Chemical Engineering applications using the Bitcoin blockchain

Created by Steven Baltakatei Sandoval on 2020-12-30T23:29Z under a CC BY-SA 4.0 license and last updated on 2020-12-31T01:15Z.


I composed the following post in response to a discussion prompt in the AIChE Engage forum.

Table of Contents

  1. Chemical Engineering applications using the Bitcoin blockchain
    1. Summary
    2. Prompt
    3. Reply
      1. Idea 1. Historian archive integrity
      2. Idea 2. Micropayment-facilitated process miniaturization
      3. Blockchain inefficiency


To: Discussion Central

Subject: Blockchain technology

Blockchain technology is an upcoming trend when it comes to immutable hack-proof digital technologies. Bitcoin is a classic example. I have a strong feeling that blockchain could be the next big thing since ARPANET become our INTERNET.

Anyone aware of the potential of this technology being implemented in chemical process industries (CPI)…

Ideas are welcome..

Rohit Korde MSc,CEng
Program Manager
Thane (W)


To: Discussion Central

Subject: RE: Blockchain technology

I run my own Bitcoin node and maintained a Lightning channel before. I'm not as familiar with Ethereum or other proof-of-stake blockchains beyond knowing that they gain scalability and flexibility over Bitcoin (which uses proof-of-work) at the cost of decentralization. In contrast to its token price volatility, the dominant (in terms of market capitalization) Bitcoin software changes less frequently over time. Therefore, some ideas I have regarding applications may prove significant in the chemical process industries. Although I use Bitcoin as an example, none of these ideas requires involvement of any particular commercial entity or blockchain, so long as a permission-less blockchain is used (i.e. one based on proof-of-work). These ideas are influenced by time working as a Plant Engineer / MOC Coordinator for a small independent oil and gas company's carbon dioxide reinjection plant in southern Utah.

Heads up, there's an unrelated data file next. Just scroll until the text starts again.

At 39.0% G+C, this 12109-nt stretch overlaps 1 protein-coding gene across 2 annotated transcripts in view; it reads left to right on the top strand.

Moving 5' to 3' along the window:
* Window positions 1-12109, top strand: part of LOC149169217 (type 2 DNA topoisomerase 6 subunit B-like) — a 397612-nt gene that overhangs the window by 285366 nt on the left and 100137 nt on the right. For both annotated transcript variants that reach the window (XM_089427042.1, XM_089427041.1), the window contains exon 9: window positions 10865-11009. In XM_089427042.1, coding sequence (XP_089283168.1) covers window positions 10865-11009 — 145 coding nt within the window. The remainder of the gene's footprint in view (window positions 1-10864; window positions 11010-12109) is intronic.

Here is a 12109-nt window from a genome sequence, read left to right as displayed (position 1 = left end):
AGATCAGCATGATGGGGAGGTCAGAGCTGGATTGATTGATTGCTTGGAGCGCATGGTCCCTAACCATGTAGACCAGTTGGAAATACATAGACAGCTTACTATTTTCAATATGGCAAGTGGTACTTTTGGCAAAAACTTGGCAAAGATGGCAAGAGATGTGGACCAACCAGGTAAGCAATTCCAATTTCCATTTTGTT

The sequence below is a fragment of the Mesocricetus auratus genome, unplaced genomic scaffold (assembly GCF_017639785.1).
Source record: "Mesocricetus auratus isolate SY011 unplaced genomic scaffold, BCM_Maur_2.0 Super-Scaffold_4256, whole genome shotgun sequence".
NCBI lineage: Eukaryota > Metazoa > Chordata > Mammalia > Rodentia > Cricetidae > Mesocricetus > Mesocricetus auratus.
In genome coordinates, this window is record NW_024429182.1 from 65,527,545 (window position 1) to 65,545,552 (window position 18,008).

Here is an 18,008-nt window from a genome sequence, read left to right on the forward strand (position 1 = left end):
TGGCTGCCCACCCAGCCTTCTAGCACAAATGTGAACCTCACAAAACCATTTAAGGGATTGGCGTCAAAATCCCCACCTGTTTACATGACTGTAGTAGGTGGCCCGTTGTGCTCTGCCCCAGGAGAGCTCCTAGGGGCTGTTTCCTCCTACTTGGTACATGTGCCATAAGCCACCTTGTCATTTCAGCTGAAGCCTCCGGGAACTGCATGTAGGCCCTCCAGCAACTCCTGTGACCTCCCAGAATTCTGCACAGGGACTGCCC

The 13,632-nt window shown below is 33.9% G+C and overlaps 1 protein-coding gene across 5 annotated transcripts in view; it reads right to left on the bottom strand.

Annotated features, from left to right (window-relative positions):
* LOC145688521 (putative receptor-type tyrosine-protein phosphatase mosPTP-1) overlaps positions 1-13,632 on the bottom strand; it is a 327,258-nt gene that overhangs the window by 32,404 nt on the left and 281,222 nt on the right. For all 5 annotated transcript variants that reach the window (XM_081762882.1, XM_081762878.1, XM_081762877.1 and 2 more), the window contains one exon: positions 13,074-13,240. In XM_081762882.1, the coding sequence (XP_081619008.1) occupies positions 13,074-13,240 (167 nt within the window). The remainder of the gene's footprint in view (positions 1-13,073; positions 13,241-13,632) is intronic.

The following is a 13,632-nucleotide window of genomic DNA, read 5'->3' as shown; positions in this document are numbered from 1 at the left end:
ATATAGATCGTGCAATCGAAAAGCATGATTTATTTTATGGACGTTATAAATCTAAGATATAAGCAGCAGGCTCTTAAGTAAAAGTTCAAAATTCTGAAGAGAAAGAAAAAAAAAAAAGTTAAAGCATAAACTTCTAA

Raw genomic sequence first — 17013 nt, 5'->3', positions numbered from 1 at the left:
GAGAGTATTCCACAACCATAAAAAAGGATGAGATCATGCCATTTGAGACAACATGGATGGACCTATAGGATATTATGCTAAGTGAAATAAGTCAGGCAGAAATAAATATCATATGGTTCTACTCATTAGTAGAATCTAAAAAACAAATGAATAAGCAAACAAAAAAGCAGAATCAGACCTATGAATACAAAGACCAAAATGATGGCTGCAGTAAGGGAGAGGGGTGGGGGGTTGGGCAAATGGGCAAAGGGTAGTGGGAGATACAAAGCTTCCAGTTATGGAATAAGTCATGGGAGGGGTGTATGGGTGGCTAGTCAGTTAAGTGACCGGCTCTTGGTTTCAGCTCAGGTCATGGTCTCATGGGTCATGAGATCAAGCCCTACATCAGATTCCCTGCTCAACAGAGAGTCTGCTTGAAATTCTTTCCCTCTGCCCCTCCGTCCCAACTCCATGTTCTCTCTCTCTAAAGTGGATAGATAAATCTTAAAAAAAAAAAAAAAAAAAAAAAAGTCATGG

Idea 1. Historian archive integrity

The idea is to prove the existence of process data using the Bitcoin blockchain. This may be accomplished by software that periodically (e.g. every 3 hours) constructs and submits a bitcoin transaction (e.g. OPRETURN) containing the merkle root of a hash tree. Each leaf of the tree is the cryptographic digest (i.e. "hash", e.g. SHA256) of a small file.